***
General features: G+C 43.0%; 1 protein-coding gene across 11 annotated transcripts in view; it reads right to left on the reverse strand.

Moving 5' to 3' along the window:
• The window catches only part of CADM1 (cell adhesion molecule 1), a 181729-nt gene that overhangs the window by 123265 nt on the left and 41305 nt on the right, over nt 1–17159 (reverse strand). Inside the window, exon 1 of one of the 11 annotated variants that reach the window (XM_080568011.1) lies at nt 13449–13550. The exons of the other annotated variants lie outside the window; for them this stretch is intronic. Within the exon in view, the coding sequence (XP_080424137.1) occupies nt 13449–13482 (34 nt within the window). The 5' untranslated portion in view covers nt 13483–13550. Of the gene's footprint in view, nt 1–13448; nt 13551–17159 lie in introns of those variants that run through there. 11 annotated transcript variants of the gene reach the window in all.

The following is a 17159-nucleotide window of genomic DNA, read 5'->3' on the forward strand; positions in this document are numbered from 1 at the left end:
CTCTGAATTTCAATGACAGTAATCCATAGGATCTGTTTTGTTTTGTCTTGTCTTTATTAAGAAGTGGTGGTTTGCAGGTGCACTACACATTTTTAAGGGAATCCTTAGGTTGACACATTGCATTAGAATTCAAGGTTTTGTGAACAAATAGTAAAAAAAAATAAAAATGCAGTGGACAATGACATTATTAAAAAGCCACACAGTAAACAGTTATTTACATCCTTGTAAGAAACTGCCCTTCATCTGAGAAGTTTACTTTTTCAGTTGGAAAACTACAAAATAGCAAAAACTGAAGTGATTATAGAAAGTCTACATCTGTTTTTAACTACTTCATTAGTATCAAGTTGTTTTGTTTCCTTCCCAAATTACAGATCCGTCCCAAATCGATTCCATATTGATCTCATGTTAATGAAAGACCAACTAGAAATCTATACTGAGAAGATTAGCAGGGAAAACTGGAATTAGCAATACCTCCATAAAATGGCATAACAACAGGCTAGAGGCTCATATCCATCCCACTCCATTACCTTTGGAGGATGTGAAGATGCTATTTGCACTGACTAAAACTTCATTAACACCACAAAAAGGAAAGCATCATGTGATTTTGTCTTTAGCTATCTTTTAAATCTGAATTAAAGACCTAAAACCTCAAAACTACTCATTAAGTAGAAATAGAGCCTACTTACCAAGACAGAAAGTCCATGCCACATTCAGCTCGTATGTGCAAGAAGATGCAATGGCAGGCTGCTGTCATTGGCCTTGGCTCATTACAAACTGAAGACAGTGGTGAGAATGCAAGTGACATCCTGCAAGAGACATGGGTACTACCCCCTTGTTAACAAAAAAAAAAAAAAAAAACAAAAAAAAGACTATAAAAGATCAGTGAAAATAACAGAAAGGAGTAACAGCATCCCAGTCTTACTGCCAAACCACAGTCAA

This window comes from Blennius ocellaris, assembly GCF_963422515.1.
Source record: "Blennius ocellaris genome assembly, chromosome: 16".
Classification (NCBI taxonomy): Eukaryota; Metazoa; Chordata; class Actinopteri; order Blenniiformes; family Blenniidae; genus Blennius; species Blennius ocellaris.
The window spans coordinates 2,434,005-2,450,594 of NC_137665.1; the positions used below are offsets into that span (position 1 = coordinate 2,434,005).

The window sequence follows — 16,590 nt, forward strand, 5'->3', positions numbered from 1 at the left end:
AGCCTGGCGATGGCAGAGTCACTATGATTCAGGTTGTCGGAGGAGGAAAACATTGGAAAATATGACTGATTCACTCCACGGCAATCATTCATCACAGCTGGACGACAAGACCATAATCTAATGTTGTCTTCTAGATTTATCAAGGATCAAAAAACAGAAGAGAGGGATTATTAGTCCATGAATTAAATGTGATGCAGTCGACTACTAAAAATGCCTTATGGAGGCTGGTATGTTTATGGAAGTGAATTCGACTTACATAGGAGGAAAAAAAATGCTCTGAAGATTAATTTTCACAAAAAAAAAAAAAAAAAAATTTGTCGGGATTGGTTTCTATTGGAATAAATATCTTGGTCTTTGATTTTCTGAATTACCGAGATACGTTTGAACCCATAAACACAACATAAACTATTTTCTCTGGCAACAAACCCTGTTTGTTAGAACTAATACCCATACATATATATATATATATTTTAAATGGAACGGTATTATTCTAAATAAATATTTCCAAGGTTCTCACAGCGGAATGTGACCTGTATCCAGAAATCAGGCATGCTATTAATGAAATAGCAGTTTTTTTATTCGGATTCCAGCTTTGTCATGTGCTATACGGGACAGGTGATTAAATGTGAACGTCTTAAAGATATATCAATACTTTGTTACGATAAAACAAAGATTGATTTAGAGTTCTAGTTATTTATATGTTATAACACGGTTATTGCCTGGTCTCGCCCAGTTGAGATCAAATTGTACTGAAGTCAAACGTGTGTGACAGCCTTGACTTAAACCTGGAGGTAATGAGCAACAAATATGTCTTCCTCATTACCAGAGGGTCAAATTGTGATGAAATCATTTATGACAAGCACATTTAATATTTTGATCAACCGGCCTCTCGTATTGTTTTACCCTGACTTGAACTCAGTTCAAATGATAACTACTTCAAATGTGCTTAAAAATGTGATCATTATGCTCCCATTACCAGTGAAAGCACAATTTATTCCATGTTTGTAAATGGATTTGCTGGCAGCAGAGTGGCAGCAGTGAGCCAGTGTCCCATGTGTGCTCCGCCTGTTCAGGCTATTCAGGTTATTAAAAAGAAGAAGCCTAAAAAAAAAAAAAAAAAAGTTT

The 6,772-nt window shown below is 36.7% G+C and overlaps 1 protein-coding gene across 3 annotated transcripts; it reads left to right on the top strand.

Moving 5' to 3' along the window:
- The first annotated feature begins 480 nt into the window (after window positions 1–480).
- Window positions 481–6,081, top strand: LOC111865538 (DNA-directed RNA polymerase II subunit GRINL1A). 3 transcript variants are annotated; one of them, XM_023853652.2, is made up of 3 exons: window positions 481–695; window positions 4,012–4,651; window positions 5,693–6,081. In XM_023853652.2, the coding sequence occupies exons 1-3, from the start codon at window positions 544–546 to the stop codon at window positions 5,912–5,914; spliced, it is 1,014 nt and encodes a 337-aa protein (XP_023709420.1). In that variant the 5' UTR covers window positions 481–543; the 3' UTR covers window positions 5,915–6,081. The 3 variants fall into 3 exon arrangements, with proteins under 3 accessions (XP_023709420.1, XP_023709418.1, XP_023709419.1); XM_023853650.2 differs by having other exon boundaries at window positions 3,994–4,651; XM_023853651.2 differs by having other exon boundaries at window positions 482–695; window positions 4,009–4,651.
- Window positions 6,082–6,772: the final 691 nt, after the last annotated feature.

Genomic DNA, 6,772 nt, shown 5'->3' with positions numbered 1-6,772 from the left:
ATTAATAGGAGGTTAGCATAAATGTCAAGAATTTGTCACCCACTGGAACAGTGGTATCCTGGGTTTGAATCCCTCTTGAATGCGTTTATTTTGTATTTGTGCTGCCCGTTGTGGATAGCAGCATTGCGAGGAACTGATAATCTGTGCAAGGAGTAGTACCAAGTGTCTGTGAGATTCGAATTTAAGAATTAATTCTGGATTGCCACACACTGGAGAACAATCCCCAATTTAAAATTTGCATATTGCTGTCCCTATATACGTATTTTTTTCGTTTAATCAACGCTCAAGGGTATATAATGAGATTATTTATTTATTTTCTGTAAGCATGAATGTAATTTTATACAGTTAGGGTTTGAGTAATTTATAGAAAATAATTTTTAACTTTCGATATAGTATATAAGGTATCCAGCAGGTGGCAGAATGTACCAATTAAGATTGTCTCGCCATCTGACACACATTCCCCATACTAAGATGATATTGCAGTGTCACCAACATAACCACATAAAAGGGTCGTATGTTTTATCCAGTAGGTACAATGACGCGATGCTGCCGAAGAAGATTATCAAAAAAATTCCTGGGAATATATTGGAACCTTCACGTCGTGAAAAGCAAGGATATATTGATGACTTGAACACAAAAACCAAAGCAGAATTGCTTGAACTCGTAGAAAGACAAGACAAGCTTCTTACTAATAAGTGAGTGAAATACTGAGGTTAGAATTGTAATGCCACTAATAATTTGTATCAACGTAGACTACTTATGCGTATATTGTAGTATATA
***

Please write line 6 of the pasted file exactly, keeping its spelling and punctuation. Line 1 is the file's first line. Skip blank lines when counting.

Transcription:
This window comes from Blennius ocellaris, assembly GCF_963422515.1.